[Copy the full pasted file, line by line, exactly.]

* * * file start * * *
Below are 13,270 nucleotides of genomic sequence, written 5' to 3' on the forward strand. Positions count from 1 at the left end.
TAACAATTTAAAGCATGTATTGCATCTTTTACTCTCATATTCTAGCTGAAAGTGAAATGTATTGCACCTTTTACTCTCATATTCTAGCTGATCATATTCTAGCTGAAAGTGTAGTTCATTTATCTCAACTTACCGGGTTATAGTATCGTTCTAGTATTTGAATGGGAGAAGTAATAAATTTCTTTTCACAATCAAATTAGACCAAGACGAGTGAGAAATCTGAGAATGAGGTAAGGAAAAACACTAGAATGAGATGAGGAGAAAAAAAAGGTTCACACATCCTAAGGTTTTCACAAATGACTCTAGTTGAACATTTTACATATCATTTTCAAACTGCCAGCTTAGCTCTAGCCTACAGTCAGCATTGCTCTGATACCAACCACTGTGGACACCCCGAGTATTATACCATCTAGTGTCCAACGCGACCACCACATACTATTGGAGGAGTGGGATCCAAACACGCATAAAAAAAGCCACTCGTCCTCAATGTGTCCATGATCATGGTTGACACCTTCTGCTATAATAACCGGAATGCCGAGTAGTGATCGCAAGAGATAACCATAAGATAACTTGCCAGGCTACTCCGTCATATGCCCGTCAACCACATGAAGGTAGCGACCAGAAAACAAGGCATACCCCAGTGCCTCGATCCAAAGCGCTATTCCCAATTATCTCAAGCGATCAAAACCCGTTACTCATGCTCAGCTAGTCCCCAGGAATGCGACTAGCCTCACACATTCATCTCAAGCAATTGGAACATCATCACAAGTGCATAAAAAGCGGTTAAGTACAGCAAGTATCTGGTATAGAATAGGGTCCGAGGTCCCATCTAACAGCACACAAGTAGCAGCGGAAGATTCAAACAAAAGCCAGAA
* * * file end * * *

Below are 13,270 nucleotides of genomic sequence, written 5' to 3' on the forward strand. Positions count from 1 at the left end.
TAACAATTTAAAGCATGTATTGCATCTTTTACTCTCATATTCTAGCTGAAAGTGAAATGTATTGCACCTTTTACTCTCATATTCTAGCTGATCATATTCTAGCTGAAAGTGTAGTTCATTTATCTCAACTTACCGGGTTATAGTATCGTTCTAGTATTTGAATGGGAGAAGTAATAAATTTCTTTTCACAATCAAATTAGACCAAGACGAGTGAGAAATCTGAGAATGAGGTAAGGAAAAACACTAGAATGAGATGAGGAGAAAAAAAAGGTTCACACATCCTAAGGTTTTCACAAATGACTCTAGTTGAACATTTTACATATCATTTTCAAACTGCCAGCTTAGCTCTAGCCTACAGTCAGCATTGCTCTGATACCAACCACTGTGGACACCCCGAGTATTATACCATCTAGTGTCCAACGCGACCACCACATACTATTGGAGGAGTGGGATCCAAACACGCATAAAAAAAGCCACTCGTCCTCAATGTGTCCATGATCATGGTTGACACCTTCTGCTATAATAACCGGAATGCCGAGTAGTGATCGCAAGAGATAACCATAAGATAACTTGCCAGGCTACTCCGTCATATGCCCGTCAACCACATGAAGGTAGCGACCAGAAAACAAGGCATACCCCAGTGCCTCGATCCAAAGCGCTATTCCCAATTATCTCAAGCGATCAAAACCCGTTACTCATGCTCAGCTAGTCCCCAGGAATGCGACTAGCCTCACACATTCATCTCAAGCAATTGGAACATCATCACAAGTGCATAAAAAGCGGTTAAGTACAGCAAGTATCTGGTATAGAATAGGGTCCGAGGTCCCATCTAACAGCACACAAGTAGCAGCGGAAGATTCAAACAAAAGCCAGAA